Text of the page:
Auckland's booming rail network will offer more passenger services from late this month, including an extension of evening operating hours on the southern and eastern lines.

              Pukekohe will gain a major boost in services to and from Britomart, to 20 trains a day each way from June 29, compared with 12 citybound and 13 southbound now.
              He said the new timetable followed "phenomenal" growth in patronage, including a doubling in passenger trips from 3.7 million in 2005 to an expected 7.6 million this year.
              That's about 20% per year. Very significant growth! With the Queens Wharf in the process of being opened and increase number of people using the Britomart train station, the Britomart area will over time change from being the end of Queen Street to becoming centre of the waterfront.

              Source: http://www.nzherald.co.nz/nz/news/ar...ectid=10579152


              • #37
                Jean Batten lives on in green tower

                The $200 million 21-level Deloitte Centre on Auckland's Queen St is nearing completion.

                In October, BNZ will shift into half the building, open a flagship branch and occupy the area from the three-level entry podium up to level eight.
                By January, Deloitte will move on to levels nine to 18 of the tower. The top three levels from 19 to 21 are for plant and building services.
                Back in April Colliers was leasing Levels 9 and 10. Has Deloitte taken/retaken these two floors? Or has Deloitte given up the two floors just like many finance/service firms have done? That question aside, I feel, together with the shared street program, the Queen Street/Fort/Shortland area will become a prime retail area.

                Source: http://www.nzherald.co.nz/commercial...ectid=10579329


                • #38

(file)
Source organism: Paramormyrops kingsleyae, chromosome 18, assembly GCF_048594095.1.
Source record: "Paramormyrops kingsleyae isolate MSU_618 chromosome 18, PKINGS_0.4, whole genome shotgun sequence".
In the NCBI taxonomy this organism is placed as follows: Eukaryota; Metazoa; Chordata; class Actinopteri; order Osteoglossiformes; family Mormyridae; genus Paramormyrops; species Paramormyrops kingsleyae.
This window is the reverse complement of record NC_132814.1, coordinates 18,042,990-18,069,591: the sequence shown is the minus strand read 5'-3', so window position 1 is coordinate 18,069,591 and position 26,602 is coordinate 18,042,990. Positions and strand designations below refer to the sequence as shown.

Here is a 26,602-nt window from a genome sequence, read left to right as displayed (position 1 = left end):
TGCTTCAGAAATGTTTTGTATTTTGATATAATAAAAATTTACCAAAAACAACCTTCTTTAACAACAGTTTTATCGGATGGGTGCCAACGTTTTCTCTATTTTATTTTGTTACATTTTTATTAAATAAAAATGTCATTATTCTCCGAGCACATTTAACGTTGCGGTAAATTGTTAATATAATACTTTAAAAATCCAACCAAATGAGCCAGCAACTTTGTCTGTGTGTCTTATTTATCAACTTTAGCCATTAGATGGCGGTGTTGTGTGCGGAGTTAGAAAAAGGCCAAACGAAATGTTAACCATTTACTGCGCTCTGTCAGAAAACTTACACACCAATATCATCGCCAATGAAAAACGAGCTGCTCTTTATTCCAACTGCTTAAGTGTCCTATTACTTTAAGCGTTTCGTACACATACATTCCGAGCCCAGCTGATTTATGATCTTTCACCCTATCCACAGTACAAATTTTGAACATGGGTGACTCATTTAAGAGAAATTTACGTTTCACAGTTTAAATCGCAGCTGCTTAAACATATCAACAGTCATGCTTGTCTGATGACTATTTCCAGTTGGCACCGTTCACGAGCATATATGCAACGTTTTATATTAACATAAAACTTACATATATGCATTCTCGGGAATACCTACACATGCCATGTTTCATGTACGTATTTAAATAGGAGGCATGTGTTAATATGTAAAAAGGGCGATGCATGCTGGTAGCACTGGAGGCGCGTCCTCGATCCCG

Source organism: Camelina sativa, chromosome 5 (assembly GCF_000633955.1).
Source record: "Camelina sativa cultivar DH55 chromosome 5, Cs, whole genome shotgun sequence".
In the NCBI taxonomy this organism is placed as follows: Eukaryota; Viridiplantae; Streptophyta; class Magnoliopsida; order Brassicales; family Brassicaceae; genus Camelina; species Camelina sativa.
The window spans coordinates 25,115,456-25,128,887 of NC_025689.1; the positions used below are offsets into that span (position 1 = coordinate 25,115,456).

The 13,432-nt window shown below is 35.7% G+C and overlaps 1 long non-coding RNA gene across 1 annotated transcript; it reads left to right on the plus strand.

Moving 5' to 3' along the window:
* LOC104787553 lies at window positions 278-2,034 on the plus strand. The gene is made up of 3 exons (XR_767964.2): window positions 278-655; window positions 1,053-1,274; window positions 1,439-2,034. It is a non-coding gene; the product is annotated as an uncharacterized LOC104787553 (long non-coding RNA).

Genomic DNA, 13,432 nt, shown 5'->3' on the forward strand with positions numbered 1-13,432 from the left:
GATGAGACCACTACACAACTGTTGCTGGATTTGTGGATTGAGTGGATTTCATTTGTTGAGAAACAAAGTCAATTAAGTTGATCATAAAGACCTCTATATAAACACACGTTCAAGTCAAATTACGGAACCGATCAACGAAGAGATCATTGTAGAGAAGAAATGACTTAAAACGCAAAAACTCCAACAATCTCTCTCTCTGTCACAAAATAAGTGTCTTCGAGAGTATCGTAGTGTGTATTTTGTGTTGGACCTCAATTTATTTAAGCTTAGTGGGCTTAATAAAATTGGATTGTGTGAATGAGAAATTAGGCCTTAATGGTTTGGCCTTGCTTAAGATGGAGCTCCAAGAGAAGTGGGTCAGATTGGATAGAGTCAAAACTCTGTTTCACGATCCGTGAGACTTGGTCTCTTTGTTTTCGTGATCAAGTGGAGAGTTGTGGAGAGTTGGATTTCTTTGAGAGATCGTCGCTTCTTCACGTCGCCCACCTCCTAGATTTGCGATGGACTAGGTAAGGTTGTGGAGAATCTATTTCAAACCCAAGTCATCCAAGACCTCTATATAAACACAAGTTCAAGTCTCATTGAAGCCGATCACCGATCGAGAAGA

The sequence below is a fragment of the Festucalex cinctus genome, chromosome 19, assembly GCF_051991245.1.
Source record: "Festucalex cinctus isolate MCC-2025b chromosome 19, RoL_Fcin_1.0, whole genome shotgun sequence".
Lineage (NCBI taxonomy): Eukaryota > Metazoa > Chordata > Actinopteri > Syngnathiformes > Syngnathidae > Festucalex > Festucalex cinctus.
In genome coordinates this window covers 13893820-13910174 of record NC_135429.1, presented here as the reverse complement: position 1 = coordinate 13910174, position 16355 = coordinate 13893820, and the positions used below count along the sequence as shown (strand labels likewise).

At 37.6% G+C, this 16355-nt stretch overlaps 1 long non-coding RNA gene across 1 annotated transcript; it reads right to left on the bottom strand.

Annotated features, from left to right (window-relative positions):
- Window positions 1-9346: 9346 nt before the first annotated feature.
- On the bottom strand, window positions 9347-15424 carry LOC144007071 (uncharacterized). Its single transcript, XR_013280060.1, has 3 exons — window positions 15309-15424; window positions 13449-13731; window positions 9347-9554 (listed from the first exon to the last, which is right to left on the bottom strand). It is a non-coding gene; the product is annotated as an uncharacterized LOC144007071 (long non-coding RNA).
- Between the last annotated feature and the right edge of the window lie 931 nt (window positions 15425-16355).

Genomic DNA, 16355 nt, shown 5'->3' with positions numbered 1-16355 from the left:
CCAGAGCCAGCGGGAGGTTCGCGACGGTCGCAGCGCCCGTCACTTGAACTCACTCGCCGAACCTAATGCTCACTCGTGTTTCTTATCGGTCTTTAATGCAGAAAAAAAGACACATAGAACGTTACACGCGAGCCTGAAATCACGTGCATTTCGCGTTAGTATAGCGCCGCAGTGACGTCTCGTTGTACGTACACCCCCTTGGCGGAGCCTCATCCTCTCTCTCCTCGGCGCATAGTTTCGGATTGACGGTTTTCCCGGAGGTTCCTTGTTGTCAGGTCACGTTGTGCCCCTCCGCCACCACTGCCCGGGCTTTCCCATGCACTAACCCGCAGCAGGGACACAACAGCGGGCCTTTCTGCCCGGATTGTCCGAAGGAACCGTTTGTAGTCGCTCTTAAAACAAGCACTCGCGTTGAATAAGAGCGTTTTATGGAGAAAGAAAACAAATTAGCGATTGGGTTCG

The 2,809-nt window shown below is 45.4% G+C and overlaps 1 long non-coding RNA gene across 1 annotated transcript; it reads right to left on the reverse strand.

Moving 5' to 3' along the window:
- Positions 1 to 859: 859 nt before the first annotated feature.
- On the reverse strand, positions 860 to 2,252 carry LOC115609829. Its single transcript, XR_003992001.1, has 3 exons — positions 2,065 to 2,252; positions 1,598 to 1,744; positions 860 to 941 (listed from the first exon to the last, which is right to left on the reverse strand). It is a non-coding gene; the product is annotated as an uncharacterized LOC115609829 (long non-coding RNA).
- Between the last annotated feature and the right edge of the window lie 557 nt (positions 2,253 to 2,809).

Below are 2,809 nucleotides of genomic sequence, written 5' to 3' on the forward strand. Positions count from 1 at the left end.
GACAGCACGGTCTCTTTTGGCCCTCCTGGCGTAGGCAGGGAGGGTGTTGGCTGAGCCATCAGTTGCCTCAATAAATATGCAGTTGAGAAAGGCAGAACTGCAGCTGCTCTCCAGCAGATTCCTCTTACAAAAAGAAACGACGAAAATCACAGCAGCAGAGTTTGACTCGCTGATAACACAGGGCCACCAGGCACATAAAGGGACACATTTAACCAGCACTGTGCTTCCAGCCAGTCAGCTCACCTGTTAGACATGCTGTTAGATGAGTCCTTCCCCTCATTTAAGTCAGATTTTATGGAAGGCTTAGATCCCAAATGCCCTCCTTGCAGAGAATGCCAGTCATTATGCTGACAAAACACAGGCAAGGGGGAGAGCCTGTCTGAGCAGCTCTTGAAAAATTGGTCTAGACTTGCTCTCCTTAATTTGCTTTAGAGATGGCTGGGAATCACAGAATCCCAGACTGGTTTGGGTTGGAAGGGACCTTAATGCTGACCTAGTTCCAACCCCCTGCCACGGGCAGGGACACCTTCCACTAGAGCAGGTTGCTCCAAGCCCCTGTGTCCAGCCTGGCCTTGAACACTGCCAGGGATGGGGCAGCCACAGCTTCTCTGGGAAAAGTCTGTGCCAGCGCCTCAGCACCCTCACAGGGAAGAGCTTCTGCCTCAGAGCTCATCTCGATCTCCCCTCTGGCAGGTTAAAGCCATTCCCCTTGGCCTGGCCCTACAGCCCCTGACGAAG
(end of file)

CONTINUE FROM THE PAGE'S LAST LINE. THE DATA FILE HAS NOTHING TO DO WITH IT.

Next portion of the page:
Insurance building sets green example

                  The site of the former Seamart building in the Viaduct Basin will soon house 700 staff from IAG, NZI and State Insurance. The building is owned by Newcrest Group. Some of the staff have already started moving into the distinctive glass block on the corner of Fanshawe St and Market Place.
                  The building provides minimal basement-level parking for about 60 cars but bike stands to accommodate up to 65 cycles.
                  Workers moving into the new block will leave four CBD sites including six floors of IAG House on the corner of Queen and Wyndham Sts, 131 Queen St, AXA House at 37-41 Shortland St and the WHK Gosling Chapman building at 51-53 Shortland St.
                  The majority of the staff will probably use public transport to get to their office.

                  Source: http://www.nzherald.co.nz/business/n...ectid=10579882


                  • #39
                    Waterfront work kicks off for World Cup

                    Architects Fearon Hay have won a design competition for a building on North Wharf at the Tank Farm that encompasses an existing wharf shed with extensions on either side.

                    It's part of about $107 million being spent on the first stage of the 29ha Tank Farm development by 2011.

                    Other projects include a $31.8 million marine events centre on the site of the old Team New Zealand bases in Halsey St, the first retail and entertainment precinct based around Jellicoe St and North Wharf, and Silo Park.

                    Plans for a $51.2 million Te Wero Bridge linking the Viaduct Harbour with the Tank Farm have been put back to 2016. In the meantime, a $2 million bridge will be built for the cup.

                    Other projects include a $31.8 million marine events centre on the site of the old Team New Zealand bases in Halsey St, the first retail and entertainment precinct based around Jellicoe St and North Wharf, and Silo Park.
                    He envisages Jellicoe St/North Wharf/Silo Park becoming an all-day destination for families, unlike "party central" at Queens Wharf with crowds of up to 20,000 fans.
                    Source: http://www.nzherald.co.nz/nz/news/ar...ectid=10581024


                    • #40
                      i think you are right fudosan

                      the long term prospects for the waterfront area of auckland are good

                      and taking advantage of the cheap commercial real estate available there will reap rewards in the future